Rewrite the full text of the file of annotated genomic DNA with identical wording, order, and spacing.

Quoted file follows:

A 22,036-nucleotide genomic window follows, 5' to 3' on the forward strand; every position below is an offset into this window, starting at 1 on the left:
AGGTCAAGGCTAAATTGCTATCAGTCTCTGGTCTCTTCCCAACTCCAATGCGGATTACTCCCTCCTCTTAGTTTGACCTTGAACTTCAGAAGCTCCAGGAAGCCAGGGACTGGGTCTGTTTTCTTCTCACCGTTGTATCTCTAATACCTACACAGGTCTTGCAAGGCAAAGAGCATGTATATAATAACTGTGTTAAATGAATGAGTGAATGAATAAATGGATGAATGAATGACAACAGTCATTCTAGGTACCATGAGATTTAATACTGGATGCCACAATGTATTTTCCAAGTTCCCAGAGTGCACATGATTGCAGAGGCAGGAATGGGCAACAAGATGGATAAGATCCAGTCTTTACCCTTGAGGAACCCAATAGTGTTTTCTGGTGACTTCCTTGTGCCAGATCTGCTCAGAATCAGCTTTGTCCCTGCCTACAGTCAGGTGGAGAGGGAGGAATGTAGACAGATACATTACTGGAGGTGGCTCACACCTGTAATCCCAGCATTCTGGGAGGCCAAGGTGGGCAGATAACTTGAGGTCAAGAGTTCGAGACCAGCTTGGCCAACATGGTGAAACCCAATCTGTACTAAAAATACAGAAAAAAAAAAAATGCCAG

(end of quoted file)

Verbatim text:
A 22,036-nucleotide genomic window follows, 5' to 3' on the forward strand; every position below is an offset into this window, starting at 1 on the left:
AGGTCAAGGCTAAATTGCTATCAGTCTCTGGTCTCTTCCCAACTCCAATGCGGATTACTCCCTCCTCTTAGTTTGACCTTGAACTTCAGAAGCTCCAGGAAGCCAGGGACTGGGTCTGTTTTCTTCTCACCGTTGTATCTCTAATACCTACACAGGTCTTGCAAGGCAAAGAGCATGTATATAATAACTGTGTTAAATGAATGAGTGAATGAATAAATGGATGAATGAATGACAACAGTCATTCTAGGTACCATGAGATTTAATACTGGATGCCACAATGTATTTTCCAAGTTCCCAGAGTGCACATGATTGCAGAGGCAGGAATGGGCAACAAGATGGATAAGATCCAGTCTTTACCCTTGAGGAACCCAATAGTGTTTTCTGGTGACTTCCTTGTGCCAGATCTGCTCAGAATCAGCTTTGTCCCTGCCTACAGTCAGGTGGAGAGGGAGGAATGTAGACAGATACATTACTGGAGGTGGCTCACACCTGTAATCCCAGCATTCTGGGAGGCCAAGGTGGGCAGATAACTTGAGGTCAAGAGTTCGAGACCAGCTTGGCCAACATGGTGAAACCCAATCTGTACTAAAAATACAGAAAAAAAAAAAATGCCAG